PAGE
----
In a purely sequential sense, of course, it was, but the real damage of weakening the tendon had already been done by the impact of the jackhammering under the conditions described.  Swinging the sledgehammer was simply the proverbial last straw.  It is a phenomenon that is by no means unknown in the case of injuries like this, and the plaintiff's mistake in relation to it is no more decisive against him in assessing his credibility than, for example, is his statement recorded in ex 12 that swinging the sledgehammer had, as he supposed at the time, caused a bone in his shoulder to fracture.

In the result I can see no legitimate basis for interfering with the Judge's findings on credibility, or with his acceptance of Dr Gillett's opinion of how the injury came about.  It is not disputed that the plaintiff suffered the injury he did, and I consider that the injury would have been avoided if, instead of the method used, the manhole cover or reinforced concrete had been cut with a diamond saw, which on the evidence could have been hired at a cost of as little as $120 to $150.

The defendant should have ensured that there was a system that provided or catered for the use of such equipment when a manhole of this type was encountered.  No instruction that a saw of that kind should be used on such an occasion was given to the men who were involved in this work.  The learned Judge was entitled to say that it was "readily" or was "easily" foreseeable that, without such an instruction, an injury like that suffered by the plaintiff would probably occur because of the powerful forces unleashed in using the jackhammer under the circumstances described, which involved jackhammering the steel reinforcement.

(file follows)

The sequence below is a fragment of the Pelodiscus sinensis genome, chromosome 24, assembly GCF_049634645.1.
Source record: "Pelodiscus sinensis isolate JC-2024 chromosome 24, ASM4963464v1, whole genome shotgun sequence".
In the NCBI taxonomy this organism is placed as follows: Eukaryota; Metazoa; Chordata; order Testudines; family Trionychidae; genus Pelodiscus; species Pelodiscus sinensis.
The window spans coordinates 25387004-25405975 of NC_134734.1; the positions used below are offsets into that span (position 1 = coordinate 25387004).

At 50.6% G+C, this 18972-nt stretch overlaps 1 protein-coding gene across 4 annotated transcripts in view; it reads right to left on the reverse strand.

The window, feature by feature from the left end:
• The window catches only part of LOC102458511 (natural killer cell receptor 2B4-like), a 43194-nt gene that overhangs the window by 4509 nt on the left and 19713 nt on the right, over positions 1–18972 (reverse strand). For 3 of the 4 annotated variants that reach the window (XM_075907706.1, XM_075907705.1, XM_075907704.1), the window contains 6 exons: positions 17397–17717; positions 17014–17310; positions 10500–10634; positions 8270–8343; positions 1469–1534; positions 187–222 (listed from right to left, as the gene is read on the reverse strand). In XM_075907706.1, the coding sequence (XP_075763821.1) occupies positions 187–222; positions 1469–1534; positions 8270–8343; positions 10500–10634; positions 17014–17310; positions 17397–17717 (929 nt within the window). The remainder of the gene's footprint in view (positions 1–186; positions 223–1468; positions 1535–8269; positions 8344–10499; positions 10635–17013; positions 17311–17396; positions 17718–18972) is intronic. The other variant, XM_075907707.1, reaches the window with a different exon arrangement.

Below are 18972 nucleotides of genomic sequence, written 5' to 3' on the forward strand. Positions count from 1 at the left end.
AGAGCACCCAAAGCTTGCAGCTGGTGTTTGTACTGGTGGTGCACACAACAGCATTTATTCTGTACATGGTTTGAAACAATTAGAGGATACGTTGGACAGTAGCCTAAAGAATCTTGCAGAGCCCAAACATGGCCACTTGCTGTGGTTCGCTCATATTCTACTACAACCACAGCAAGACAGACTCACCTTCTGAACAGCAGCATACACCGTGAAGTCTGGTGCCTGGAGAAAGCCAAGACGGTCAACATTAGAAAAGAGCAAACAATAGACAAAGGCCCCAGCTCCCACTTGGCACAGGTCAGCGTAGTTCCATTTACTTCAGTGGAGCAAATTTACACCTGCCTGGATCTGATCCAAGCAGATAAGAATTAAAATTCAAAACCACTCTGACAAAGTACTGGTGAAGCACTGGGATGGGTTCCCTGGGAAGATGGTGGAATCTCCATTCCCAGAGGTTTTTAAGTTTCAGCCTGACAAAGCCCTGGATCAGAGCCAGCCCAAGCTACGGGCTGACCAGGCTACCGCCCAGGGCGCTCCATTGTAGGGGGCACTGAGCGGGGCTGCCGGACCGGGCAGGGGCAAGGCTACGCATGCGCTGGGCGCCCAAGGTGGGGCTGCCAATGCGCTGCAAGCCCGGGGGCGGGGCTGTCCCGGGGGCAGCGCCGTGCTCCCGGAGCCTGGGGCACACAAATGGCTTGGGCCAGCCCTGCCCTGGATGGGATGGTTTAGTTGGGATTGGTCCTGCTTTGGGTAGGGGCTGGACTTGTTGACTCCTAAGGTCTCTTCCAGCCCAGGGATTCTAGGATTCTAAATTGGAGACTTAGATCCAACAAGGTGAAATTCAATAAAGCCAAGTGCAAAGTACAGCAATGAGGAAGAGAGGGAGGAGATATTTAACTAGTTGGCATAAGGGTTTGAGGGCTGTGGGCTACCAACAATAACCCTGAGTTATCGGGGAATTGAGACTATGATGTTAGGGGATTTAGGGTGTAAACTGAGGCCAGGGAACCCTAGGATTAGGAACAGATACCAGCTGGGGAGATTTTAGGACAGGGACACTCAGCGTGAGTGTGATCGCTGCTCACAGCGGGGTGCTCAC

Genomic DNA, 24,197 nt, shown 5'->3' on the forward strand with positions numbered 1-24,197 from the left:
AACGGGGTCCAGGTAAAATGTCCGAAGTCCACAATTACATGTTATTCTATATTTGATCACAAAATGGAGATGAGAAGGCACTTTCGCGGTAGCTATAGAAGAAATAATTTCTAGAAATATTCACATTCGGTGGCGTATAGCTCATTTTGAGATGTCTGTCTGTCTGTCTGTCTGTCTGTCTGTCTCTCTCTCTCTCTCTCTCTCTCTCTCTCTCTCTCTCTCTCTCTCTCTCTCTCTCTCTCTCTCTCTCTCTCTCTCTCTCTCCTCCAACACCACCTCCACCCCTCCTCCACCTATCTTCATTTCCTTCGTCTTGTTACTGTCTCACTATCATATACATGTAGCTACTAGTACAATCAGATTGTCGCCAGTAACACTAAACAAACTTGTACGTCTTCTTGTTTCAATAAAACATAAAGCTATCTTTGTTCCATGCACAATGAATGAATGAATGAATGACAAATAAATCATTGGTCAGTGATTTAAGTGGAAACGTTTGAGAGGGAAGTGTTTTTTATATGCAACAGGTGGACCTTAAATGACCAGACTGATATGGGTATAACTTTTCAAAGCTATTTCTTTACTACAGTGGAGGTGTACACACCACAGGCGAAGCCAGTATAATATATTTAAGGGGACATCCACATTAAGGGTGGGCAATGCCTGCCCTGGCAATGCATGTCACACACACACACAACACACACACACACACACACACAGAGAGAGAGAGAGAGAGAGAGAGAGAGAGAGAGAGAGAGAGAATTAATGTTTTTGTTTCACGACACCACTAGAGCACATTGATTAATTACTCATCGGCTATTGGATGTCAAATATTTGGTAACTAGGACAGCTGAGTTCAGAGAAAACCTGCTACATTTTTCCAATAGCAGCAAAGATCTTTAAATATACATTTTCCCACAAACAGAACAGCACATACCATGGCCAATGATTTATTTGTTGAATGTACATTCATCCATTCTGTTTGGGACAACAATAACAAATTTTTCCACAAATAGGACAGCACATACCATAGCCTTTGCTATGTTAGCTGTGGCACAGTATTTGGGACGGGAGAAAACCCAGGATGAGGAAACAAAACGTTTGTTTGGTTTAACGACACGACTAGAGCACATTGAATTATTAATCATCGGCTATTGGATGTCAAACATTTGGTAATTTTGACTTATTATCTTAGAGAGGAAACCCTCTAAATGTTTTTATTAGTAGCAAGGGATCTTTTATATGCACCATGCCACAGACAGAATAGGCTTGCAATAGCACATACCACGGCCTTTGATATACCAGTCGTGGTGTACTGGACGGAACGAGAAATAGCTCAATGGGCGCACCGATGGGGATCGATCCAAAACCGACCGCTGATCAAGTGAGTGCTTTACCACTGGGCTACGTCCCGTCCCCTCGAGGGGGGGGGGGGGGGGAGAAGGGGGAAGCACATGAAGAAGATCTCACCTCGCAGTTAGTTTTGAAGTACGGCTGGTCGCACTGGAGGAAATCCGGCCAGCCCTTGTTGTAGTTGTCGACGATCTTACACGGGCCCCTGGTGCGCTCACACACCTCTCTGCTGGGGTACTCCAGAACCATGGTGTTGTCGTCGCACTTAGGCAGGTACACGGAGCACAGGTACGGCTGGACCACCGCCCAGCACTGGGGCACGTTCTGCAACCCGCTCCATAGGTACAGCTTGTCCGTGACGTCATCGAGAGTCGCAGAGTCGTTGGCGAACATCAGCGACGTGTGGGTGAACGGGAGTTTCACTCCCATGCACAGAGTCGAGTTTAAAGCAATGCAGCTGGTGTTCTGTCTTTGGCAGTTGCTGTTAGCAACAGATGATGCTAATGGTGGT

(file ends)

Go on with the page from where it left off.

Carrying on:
Because of the unusual type of manhole cover, it was all the more necessary that the defendant should have properly instructed and equipped its workforce so that they would be alert to this kind of problem and know how to deal with it.

The overall award of damages amounted to the sum of $157,712, of which future economic loss contributed $80,000 and the value of the corresponding superannuation benefits foregone was assessed at $6400.  His Honour accepted evidence from Dr Gillett that, whereas previously the plaintiff might have continued working to 65, he was now at risk of "making it" only to age 60.  It was submitted that his Honour misunderstood Dr Gillett's evidence on this point but specifically what the specialist said in evidence was that he was at least at a 50 per cent greater risk of not making it now than had he not had his injury.

The appellant's submission before us tends to ignore the emphasis on the words "at least".

The plaintiff's net weekly income was $621, which, when discounted on the five per cent tables, produces a capital value of some $130,000.  Dr Gillett says there is now at least a 50 per cent greater risk of his working life being shortened by five years.  If one allows the plaintiff, say only 70 per cent, the result would be to award a discounted sum of about $80,000, which is what his Honour did in respect of this head of future economic loss.

Having regard to the principles on which we act in appeals on quantum of damages, the outcome reached at the trial is not on any view of it such as to justify interference with the amount or award of damages involved.

I would therefore dismiss the appeal with costs.

DAVIES JA:  I agree.

AMBROSE J:  I agree.

DAVIES JA:  The appeal is dismissed with costs.

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Editorial Notes

  • Published Case Name:

    Manning v Brisbane City Council

  • Shortened Case Name:

    Manning v Brisbane City Council

  • MNC:

    [2002] QCA 28

  • Court:

    QCA

  • Judge(s):

    Davies JA, McPherson JA, Ambrose J

  • Date:

    15 Feb 2002

Litigation History

Event Citation or File Date Notes
Primary Judgment [2001] QDC 141 25 Jun 2001 Claim for personal injuries sustained in the course of employment granted; damages awarded: Trafford-Walker SJDC (delivered ex tempore).
Appeal Determined (QCA) [2002] QCA 28 15 Feb 2002 Appeal against judgment in [2001] QDC 141 dismissed with costs: Davies JA, McPherson JA, Ambrose J.

Appeal Status

{solid} Appeal Determined (QCA)